- System: 3DS
- Publisher: NIS America
- Developer: Omiyasoft
- Release Date: October 3rd, 2017 (NA)
- T: Teen
- Genre: Strategy, Board/Card Game
- Players: 1-4
- Official Website: http://nisamerica.com/games/culdcept-revolt/
Who it Caters to
After Culdcept Saga, though, the franchise disappeared overseas. But Omiyasoft kept the series alive in Japan, releasing versions for the DS, PSP, and even Playstation 3. This was frustrating for Western fans who were still hungry for more but didn’t know Japanese nor could reliably import new releases. Demand grew so high that fans even started putting out their own fan-translated cartridges of the DS game. As luck would have it, Nintendo seemingly noticed the series’ devout fandom and ended up publishing Culdcept Revolt themselves for the 3DS. Now, NISA has finally brought over the most recent entry to finally give Western fans that new entry they’ve so craved for the past nine years.
What to Expect
The goal of each match is to build up enough “magic” (coyly measured with a “G”) and then make it back to one of the several home spaces located across one of Culdcept’s many different board layouts. It’s based on overall wealth and value rather than just what you have on hand, however. In order to build up your worth, you’ll need to buy up as many properties as possible and invest your spending magic in them. That way, when an opponent lands on your space, you’ll be able to steal away their magic for yourself. However, you’ll need to strategically think through which land you’ll need to buy, as the monsters you have in your deck have a color that corresponds to the color of the property and will gain bonuses if they’re played on a space of the same color.
Culdcept Revolt – Nintendo 3DS trailer:
We’re not going to lie: the world of Culdcept doesn’t make a lot of sense. The game does attempt to tell a serious tale with quite a bit of character growth for each of its central characters and detailed character backgrounds, but a lot of that is undermined by how the game of Culdcept doesn’t quite fit within the context of its world. It’s not a bad story, mind you: it’s briskly paced and actually has some surprising twists along the way, but just keep in mind that it’s ultimately there to keep the player invested in the gameplay. It can be an engaging plot, but it can also be a bit distracting early on in the game when it feels like they could substitute the “Culdcept” gameplay with anything else and it wouldn’t make too much of a difference.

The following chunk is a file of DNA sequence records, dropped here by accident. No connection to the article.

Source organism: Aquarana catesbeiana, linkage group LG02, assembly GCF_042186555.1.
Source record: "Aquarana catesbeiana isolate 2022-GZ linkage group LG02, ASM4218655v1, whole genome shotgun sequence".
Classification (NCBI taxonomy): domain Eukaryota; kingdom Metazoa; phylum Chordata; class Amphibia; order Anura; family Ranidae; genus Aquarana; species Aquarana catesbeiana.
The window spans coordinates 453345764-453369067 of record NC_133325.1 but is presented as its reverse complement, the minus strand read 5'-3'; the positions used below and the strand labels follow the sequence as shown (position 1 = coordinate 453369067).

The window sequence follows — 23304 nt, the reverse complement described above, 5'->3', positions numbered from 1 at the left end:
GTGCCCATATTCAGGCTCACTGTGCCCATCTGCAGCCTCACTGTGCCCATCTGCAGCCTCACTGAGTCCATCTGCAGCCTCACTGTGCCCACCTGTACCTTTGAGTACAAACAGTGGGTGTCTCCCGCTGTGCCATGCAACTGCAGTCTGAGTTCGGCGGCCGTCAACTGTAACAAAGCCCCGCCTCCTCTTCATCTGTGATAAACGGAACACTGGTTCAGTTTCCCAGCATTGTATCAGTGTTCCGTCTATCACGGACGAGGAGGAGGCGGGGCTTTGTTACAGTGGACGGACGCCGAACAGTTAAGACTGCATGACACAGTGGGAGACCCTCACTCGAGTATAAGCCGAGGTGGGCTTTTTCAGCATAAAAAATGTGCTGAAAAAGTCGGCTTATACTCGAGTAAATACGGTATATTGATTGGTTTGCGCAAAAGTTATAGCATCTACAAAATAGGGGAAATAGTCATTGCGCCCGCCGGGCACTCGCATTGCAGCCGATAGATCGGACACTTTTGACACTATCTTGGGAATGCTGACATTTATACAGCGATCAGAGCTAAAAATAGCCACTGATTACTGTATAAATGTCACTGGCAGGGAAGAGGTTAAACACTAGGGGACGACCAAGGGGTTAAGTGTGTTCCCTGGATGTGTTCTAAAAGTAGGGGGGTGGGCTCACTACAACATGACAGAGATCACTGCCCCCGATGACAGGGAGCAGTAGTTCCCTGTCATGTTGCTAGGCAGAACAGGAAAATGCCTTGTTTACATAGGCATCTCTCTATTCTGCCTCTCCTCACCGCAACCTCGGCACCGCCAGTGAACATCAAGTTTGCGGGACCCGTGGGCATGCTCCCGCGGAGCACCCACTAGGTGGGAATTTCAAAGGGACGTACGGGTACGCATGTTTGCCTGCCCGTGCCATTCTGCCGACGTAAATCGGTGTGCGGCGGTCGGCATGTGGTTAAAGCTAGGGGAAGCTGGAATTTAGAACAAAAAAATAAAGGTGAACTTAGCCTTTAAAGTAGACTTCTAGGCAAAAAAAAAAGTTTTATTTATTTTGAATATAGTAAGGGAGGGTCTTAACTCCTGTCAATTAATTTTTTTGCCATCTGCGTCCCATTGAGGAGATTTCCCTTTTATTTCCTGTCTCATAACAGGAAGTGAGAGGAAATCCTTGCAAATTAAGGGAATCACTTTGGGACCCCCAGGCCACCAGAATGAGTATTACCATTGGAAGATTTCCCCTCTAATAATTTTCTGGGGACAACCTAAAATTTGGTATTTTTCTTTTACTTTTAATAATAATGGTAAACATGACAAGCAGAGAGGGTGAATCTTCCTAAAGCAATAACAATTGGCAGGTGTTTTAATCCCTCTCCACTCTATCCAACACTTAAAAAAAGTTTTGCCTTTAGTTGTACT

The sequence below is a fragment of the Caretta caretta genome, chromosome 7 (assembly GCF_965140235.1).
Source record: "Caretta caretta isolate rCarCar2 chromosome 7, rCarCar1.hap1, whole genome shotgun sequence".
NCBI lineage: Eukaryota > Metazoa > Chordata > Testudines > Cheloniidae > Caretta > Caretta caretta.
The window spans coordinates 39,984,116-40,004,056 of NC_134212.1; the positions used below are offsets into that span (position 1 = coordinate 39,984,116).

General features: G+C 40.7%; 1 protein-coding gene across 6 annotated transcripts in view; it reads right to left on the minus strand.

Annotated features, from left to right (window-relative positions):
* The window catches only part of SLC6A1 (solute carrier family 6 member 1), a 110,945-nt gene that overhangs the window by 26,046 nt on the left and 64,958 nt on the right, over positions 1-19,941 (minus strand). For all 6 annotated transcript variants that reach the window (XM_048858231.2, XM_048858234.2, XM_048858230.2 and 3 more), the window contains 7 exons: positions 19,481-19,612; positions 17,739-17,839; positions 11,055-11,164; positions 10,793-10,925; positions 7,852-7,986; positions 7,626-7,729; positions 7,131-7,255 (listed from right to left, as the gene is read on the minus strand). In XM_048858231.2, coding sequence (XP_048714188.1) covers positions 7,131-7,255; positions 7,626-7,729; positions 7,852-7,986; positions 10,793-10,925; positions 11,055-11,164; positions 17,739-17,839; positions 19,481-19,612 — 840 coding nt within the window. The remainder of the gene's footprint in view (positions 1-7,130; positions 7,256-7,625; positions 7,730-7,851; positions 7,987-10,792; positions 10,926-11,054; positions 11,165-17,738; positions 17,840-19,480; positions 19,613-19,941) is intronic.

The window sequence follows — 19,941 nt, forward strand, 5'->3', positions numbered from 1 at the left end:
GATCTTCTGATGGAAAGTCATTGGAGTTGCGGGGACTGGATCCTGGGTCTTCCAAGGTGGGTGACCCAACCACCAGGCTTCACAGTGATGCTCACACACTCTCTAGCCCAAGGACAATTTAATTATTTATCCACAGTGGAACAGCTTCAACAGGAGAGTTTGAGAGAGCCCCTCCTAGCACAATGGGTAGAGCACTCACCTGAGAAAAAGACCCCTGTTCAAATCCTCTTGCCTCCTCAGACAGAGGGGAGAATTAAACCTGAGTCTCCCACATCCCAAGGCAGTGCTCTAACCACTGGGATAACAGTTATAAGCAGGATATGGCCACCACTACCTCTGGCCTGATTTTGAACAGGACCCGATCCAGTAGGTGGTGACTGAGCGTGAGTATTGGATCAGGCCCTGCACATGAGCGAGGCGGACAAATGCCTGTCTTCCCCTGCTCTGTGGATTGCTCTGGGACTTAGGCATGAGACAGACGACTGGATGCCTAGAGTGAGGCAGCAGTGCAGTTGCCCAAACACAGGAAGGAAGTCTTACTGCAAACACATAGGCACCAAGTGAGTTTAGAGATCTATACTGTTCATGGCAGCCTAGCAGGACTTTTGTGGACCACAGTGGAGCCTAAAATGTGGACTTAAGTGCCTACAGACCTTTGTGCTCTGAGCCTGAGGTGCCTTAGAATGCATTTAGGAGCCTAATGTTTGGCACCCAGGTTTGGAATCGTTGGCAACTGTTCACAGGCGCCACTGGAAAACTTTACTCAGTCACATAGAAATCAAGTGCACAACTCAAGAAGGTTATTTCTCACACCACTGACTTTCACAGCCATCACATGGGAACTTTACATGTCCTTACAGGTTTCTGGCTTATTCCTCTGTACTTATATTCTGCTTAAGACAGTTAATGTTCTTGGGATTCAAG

Plus, since you build your deck before each match, it’s not as if you should be having too many poor draws to begin with. Each different monster will have unique properties in addition to their normal HP and Strength stats. Some automatically attack first, some block attacks from certain colors of monsters, some score critical hits when given a certain type of item, and so forth. The card-building system in this regard provides a system of checks and balances to the property management system; you need to build a deck based on how you want to play, while accounting for bad rolls. It instills just enough doubt in your mind so that you can’t always just say “Well if I hadn’t gotten that bad roll…” or “If I had just drawn this card…”. You need to understand when you should be saving cards and when you should use them right away. It’s random, but for the most part it still feels pretty fair.
All of this might seem a bit overwhelming, but surprisingly, Culdcept Revolt does a fairly decent job introducing concepts slowly to you throughout the course of play. This is partially because the rules of Culdcept are heavily influenced by Monopoly, so it’s effectively building on top of that already familiar base. The rules to the card game are inherently simple as well (simply pit a card against your opponent’s card, and if your strength is higher than their HP and you attack before they do, you win), so it’s mainly a matter of keeping track of everyone’s cards and their properties. It’s actually much less complicated than it seems.
However, if you really need to be eased into the game, Culdcept Revolt does offer a handy guidance arrow system, where it will place an arrow over a recommended action for you to take. This serves as a double-edge sword; on one hand, this does make the game significantly easier to get into because you never have to really worry about your own moves. However, this also effectively puts the game on auto-pilot, as all you end up doing is simply following the directions that the game gives you. From what we played, there didn’t appear to be any disadvantage from having this on. We won the same amount of money (used for buying in-game card packs to build your decks) for winning a campaign match, we still earned achievements, and we seemingly got the same amount of XP. The game is fun when you’re trying to figure it out, and it’s nice that the guidance arrow is at least optional, but at the same time the single-player campaign is hurt by its presence since there’s no apparent reward for not using it nor a punishment for using it.
Honey's Gameplay Consensus:
As a side note, we HIGHLY recommend you bump up the turn speed as soon as you can in the game settings. The default speed is almost unbearably slow.
- Rich and satisfying tactical gameplay that successfully blends two different genres
- Appealing artwork
- Meaty single player campaign that’ll occupy hours of your time
- Great multiplayer if you’ve got someone who’s willing to learn along with you
- Certain monster mechanics rely a bit too heavily on luck
- Mechanics don’t actually lend themselves well to a big single-player campaign
Honey's Final Verdict:
Any advice for newcomers? Please, let us know in the comments below!